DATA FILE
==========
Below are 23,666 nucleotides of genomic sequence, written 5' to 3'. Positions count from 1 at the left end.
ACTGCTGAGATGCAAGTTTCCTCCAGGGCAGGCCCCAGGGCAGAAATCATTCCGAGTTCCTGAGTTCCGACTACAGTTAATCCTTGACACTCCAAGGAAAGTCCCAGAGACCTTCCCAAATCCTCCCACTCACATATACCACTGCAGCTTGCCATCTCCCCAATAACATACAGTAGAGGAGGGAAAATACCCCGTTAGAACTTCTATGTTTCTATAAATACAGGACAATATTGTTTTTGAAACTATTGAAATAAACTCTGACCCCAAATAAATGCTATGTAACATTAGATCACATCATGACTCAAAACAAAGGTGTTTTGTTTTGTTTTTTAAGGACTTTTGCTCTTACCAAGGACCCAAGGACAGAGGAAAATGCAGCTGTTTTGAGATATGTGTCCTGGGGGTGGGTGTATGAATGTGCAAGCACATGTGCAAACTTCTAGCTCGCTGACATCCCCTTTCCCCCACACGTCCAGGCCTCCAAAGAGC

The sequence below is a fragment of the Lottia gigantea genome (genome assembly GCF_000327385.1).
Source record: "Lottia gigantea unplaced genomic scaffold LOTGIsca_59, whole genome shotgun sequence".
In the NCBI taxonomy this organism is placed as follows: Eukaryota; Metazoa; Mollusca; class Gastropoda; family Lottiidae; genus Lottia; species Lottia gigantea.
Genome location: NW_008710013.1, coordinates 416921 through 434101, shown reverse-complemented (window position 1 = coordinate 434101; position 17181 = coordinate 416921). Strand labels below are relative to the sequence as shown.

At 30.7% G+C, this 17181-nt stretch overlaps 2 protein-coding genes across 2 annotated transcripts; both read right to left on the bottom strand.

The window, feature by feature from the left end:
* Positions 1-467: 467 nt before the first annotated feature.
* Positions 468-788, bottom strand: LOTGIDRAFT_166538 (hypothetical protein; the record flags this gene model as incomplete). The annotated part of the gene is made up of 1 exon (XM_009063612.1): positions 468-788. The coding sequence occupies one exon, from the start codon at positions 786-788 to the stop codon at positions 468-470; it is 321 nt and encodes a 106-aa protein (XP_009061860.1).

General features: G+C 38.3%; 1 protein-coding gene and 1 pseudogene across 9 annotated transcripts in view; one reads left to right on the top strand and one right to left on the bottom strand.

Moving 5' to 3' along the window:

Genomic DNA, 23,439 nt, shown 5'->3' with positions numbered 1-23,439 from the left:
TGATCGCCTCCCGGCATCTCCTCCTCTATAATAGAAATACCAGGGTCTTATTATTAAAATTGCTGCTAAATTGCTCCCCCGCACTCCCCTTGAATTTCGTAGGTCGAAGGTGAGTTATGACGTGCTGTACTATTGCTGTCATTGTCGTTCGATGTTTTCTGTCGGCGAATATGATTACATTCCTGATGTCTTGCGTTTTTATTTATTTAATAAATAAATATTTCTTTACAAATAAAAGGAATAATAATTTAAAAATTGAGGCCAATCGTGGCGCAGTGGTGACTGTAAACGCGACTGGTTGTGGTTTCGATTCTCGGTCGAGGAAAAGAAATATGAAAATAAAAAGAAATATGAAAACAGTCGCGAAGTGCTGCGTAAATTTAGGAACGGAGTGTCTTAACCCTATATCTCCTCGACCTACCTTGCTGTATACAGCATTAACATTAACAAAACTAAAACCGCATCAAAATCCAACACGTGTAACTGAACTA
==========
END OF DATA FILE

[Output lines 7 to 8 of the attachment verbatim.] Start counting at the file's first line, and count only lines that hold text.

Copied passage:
At 30.7% G+C, this 17181-nt stretch overlaps 2 protein-coding genes across 2 annotated transcripts; both read right to left on the bottom strand.

The window, feature by feature from the left end: